Alliance for Bangladesh Worker Safety

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Standards & Inspections

Objective
The Alliance is committed to conducting factory safety assessments in all ready-made garment (RMG) factories producing for its members in Bangladesh. These assessments, conducted by independent Qualified Assessment Firms (QAFs), provide factory owners with a technical understanding of the fire safety and structural concerns related to their facilities, and prompt action plans that aim to systematically and sustainably improve safety conditions for garment workers.

Strategic Initiatives

Shared Fire Safety and Structural Integrity Standard: The Alliance Fire Safety and Structural Integrity Standard was developed collaboratively by a group of technical experts from the Alliance for Bangladesh Worker Safety and the Bangladesh Accord on Fire and Building Safety (Accord). To help ensure consistency in the countrywide evaluation of RMG factories, the technical requirements of the Alliance Standard have been harmonized with the requirements of the factory assessment guidelines developed by the Bangladesh University of Engineering and Technology (BUET) for the National Tripartite Plan of Action (NPTA). Throughout this process—facilitated by the ILO—input was incorporated from Bangladesh RMG factory owners, BUET professors and other technical experts. In alignment with the NTPA, the Standard is founded on the requirements of the 2006 Bangladesh National Building Code (BNBC), with stronger requirements where deemed necessary and practical.

Alliance Factory Inspections: The Alliance Assessment Protocols for Initial Fire Safety and Structural Integrity for Existing Factories were drafted to provide clear guidance and technical requirements for how assessments should be conducted and findings reported, and by whom. The Assessment Protocols define the scope and duration of assessments, the assessment and reporting requirements and process, the involvement of workers and unions throughout the process, and the procedures for responding to severe safety risks that may be identified. All QAF engineers conducting assessments on behalf of Alliance members are required to follow the protocols outlined in this operational guide. Upon completion of the inspections, the QAFs enter their findings and evidence into the Fair Factories Clearinghouse (FFC). The resulting reports are then quality checked, submitted to the factories, and posted on the Alliance website.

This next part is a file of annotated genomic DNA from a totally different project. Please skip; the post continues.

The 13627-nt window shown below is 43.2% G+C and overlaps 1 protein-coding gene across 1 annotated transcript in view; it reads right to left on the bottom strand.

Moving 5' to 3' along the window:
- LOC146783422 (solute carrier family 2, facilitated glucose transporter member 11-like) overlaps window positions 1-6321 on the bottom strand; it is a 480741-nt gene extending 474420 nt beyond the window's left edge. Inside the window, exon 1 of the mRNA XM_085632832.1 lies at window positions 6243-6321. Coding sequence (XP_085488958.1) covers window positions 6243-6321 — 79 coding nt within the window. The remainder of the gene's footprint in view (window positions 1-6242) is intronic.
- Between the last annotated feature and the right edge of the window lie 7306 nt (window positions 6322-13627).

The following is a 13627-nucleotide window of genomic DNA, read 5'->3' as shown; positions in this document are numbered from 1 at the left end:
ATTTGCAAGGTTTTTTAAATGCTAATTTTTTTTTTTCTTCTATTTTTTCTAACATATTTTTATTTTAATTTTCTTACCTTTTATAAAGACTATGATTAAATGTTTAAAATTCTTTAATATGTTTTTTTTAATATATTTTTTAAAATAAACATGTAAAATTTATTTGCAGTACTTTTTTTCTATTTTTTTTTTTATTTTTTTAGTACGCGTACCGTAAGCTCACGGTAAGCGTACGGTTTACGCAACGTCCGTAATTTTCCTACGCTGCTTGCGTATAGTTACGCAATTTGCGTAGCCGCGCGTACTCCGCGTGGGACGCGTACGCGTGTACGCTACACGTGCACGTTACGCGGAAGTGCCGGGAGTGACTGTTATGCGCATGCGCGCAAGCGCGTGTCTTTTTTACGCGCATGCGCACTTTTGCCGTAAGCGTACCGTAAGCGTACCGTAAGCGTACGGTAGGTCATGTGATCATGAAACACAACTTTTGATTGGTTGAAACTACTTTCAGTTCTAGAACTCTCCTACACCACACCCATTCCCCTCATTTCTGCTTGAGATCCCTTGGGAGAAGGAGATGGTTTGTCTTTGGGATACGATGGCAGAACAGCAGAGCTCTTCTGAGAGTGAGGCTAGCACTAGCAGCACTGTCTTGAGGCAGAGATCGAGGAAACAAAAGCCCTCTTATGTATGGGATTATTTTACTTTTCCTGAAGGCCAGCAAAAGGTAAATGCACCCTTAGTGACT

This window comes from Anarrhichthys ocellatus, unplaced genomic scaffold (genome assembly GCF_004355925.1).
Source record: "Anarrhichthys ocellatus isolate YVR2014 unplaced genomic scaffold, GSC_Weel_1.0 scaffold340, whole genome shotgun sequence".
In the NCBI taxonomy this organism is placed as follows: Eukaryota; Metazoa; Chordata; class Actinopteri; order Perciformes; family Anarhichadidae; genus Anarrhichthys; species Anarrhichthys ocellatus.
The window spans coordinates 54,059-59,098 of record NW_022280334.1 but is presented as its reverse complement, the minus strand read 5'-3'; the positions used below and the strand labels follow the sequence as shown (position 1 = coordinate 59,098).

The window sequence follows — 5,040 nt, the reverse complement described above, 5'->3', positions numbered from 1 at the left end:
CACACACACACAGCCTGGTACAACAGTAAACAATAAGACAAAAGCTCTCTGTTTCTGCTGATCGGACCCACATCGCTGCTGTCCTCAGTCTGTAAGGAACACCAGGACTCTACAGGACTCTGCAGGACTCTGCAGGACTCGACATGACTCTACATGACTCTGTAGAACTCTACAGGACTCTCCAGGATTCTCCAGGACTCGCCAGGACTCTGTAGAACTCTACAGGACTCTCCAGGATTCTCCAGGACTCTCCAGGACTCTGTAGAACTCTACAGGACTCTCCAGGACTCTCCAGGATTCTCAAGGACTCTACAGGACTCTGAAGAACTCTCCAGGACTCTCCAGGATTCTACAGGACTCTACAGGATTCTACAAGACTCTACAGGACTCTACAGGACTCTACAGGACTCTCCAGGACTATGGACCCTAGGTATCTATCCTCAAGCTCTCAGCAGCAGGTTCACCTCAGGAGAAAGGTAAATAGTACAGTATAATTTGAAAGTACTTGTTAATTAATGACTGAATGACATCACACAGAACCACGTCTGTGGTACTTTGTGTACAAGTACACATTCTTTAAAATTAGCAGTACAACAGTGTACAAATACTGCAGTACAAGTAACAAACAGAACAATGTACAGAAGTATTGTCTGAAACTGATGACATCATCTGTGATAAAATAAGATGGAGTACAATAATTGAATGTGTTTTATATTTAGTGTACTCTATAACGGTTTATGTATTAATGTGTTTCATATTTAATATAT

Shared Factory Inspections: If a factory is shared with the Accord, the Alliance will not duplicate inspections already completed by the Accord, but will instead accept and use the Accord inspection reports and Corrective Action Plan (CAP) to track factory progress. If, however, the Alliance becomes aware—either through a Final Verification Visit, as noted below, or other manner—that highest or high priority items have not been addressed in an Accord-led shared factory, the Alliance will discuss the issue with the Accord. The Alliance will hold off on declaring CAP closure for the factory until after all such issues are addressed.

The Alliance will perform a Final Verification Visit (FVV) on all shared factories that have reached CAP closure under the remediation efforts of the Accord. This FVV is to verify that the factory has completed all items laid out in the initial Accord CAP, and to ensure that there are no additional highest or high priority items outstanding in the factory that were not listed in the initial Accord CAP.

Member Sourcing Policies
The decision to reduce or terminate production with a factory ultimately resides with each Alliance member, in its unilateral business discretion. Since the inception of the Alliance, members have been required to register all factories from which they are currently sourcing—and those factory names are released publicly each month on our website. Based on initial inspection reports, factories are then approved by the Alliance. Factory approval is subject to change after the initial inspection given that building safety is dependent on many factors, including the development and approval of an achievable Corrective Action Plan (CAP), follow-up on each CAP item with remediation, and final confirmation of non-compliance closure.

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